May is typically moving month for speckled trout along Louisiana’s coast, as they make their transition from inside waters and head offshore to spawn. 

For Capt. Marty LaCoste, with Absolute Fishing Charters out of Dularge, that means Raccoon Island is a prime May hotspot to load up on specks.

The westernmost spot in the Isle Dernieres chain — or at least what’s left of it — is still a consistent summertime producer of nice trout, usually in the 1 ½- to 2-pound range, he said.

“It used to be one huge island, with a gap that used to be 100 yards wide,” LaCoste said. “Now that’s probably almost a mile. The western side is just a little strip of sand, like a sandbar. The east side is where the rock jetties are — it’s a pelican nesting site.

“Coon Point, on the west side of the island, makes a big sandbar that goes out west, and that’s usually full of fish right there. But the whole island is a good spot — the front, the back and the rocks.”

Wind is the deciding factor on where LaCoste might target a spot on the island on a particular day.

“There were a lot of days last year when the wind was blowing 20 or 25 mph, which makes the Gulf side totally unfishable,” he said. “But if I can fish the Gulf side, I’ll be on the Gulf side. If you have a strong south wind, you’ll be fishing the backside.”

If conditions are right and the water is calm, LaCoste said the topwater bite can be awesome early.  As always, the key is to be on the lookout for signs of activity on the water.

“I’m basically running the beach looking for bait, looking for slicks or looking for birds. Any activity on the water,” LaCoste said. “Sometimes you pull up and there’s shrimp jumping. Sometimes you don’t see anything, and we go straight to the rocks, or we start over one of the sandbars. 

“Nine times out of ten the fish are there, so you just need to start drifting and fishing and find them. Once you get on them, drop your Power-Pole or anchor, and then sit there and hammer them.”

This time of year, LaCoste normally throws double-rigs, featuring two ¼-ounce jigheads with various colors of Matrix Shad soft plastic paddletail lures.

“I usually always start with two different colors. Purple and chartreuse, and avocado or green hornet, over the past umpteen years, have been the favorite colors,” he said. “Sometimes that ultraviolet works. Once you’re out there a few days, you get the feel of what they’re wanting and then you kind of stick with those colors.”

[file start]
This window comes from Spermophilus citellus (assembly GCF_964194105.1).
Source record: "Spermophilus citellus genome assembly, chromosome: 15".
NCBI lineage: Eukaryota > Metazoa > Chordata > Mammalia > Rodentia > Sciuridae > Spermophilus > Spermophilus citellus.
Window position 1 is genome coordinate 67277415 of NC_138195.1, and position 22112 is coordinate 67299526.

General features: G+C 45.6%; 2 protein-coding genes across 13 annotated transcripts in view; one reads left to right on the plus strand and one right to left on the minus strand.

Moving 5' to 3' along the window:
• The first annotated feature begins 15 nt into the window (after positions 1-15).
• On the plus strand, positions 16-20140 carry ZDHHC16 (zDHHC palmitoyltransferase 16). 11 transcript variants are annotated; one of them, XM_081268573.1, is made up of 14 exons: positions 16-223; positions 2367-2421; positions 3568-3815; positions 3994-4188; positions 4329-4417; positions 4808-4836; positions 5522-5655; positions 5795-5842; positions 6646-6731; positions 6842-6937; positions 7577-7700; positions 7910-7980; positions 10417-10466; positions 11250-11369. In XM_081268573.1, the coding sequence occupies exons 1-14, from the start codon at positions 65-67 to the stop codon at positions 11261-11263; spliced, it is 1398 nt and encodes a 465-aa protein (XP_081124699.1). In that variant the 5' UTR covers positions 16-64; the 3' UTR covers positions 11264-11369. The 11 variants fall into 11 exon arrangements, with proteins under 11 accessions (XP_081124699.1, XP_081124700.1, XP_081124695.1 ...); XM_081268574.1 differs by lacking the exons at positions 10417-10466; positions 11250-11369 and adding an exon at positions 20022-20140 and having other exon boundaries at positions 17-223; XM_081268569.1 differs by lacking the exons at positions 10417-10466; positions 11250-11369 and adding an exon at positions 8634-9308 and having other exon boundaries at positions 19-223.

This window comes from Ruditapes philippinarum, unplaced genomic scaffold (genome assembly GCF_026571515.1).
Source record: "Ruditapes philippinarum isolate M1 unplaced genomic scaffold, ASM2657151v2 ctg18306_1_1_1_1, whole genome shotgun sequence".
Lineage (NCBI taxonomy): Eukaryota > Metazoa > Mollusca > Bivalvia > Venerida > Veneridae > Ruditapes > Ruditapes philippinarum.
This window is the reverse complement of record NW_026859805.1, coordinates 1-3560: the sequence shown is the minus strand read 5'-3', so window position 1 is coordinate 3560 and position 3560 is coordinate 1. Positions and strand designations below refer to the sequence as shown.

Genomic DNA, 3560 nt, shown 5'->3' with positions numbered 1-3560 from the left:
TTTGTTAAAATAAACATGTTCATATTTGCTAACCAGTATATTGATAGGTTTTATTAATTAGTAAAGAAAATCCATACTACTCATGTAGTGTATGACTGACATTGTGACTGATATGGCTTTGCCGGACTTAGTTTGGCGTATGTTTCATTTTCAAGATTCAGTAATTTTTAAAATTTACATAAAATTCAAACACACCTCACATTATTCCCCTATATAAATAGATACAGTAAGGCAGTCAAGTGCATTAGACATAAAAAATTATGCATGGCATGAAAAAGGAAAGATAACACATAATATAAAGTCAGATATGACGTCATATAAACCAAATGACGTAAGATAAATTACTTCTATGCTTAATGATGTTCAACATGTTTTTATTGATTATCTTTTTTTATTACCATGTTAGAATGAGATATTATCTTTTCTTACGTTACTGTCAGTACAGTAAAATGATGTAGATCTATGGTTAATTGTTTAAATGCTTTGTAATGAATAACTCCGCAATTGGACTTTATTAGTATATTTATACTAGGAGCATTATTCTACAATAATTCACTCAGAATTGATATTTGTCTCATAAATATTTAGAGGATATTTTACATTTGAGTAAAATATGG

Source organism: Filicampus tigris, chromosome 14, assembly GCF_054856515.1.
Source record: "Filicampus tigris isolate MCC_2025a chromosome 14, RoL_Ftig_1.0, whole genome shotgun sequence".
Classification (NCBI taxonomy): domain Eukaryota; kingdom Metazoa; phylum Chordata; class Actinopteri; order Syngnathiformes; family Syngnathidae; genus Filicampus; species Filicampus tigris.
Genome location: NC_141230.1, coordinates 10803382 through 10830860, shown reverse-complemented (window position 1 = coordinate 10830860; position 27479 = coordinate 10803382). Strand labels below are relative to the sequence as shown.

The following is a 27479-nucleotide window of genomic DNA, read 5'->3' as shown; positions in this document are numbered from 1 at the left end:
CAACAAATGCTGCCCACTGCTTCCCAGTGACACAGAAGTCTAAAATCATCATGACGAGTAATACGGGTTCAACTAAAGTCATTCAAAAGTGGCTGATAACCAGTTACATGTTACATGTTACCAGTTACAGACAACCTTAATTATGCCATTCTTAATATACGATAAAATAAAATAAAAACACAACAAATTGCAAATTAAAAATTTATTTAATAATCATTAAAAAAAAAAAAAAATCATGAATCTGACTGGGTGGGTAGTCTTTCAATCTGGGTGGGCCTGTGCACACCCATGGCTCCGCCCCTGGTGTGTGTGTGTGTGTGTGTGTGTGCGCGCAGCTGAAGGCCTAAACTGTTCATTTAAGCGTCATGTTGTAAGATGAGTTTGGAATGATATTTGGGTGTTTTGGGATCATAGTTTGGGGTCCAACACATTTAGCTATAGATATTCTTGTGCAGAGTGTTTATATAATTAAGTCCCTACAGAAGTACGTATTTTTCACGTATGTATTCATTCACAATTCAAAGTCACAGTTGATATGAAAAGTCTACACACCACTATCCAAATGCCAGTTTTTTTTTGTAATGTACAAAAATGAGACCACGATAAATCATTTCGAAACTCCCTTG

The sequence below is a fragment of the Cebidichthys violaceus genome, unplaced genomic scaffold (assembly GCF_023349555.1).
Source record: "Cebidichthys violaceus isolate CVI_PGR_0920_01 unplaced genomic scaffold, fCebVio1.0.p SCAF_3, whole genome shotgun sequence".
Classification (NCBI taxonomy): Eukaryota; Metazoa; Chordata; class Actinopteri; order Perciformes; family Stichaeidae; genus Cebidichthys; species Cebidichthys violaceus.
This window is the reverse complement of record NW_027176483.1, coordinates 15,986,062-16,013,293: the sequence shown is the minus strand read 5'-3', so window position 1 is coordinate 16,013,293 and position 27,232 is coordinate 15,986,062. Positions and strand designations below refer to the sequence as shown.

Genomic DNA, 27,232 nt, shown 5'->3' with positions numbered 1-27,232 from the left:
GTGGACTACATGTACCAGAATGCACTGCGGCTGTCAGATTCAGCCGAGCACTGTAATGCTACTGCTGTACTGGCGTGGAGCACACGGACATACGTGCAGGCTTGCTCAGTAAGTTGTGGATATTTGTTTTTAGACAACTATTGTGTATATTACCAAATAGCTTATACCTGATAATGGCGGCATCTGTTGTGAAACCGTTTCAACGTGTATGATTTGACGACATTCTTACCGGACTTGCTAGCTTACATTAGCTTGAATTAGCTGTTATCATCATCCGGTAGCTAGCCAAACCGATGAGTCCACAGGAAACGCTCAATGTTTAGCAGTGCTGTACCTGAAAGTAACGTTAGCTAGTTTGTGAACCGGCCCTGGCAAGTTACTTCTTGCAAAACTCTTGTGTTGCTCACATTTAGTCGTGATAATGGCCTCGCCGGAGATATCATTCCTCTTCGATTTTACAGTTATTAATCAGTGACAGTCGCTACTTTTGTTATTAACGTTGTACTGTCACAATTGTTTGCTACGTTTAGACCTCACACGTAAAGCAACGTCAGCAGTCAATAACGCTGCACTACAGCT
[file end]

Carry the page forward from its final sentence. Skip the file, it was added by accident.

Depending on your location, LaCoste said you need to be able to reach the rocks, but not throw on top of them.

“There’s lots of rocks underwater and people always get hooked up,” he said. “But you want to be where you can cast to the rocks, because sometimes they’re on the rocks, sometimes they’re on the points and sometimes they’re in the middle of the gaps. 

“So you’re basically just trolling around until you find them.”

Typically, allowing your lures to reach the bottom isn’t necessary.

“Nine times out of ten, it’s a slow steady retrieve. Most of the fish are suspended. That’s the norm,” LaCoste said. “I’m not letting it get to the bottom. I’m casting out, maybe letting it drop for a couple seconds, and then I just start reeling slow.”

In combination with the Matrix Shad, LaCoste is also a fan of using Crappie Psychic trout trailers threaded onto the jighead hook. He rigs up with 30-pound Fins Windtamer braid, and doesn’t use a leader of any kind.

“If I’m fishing a single jighead, I tie my braid direct to the jighead,” he said. “And I tie my braid direct to the double rig. I don’t use any leaders, and they don’t seem to care.”

The braid comes in handy, as bull reds often work along the island’s edges.

“Sometimes you pull up in the morning and the bull reds are everywhere, like a red tide,” LaCoste said. “We’ll actually start trout fishing and then all of sudden, all the redfish come up and everyone’s hooking redfish. 

“The trout bite’s over then, so you have to move, but people love that, too.”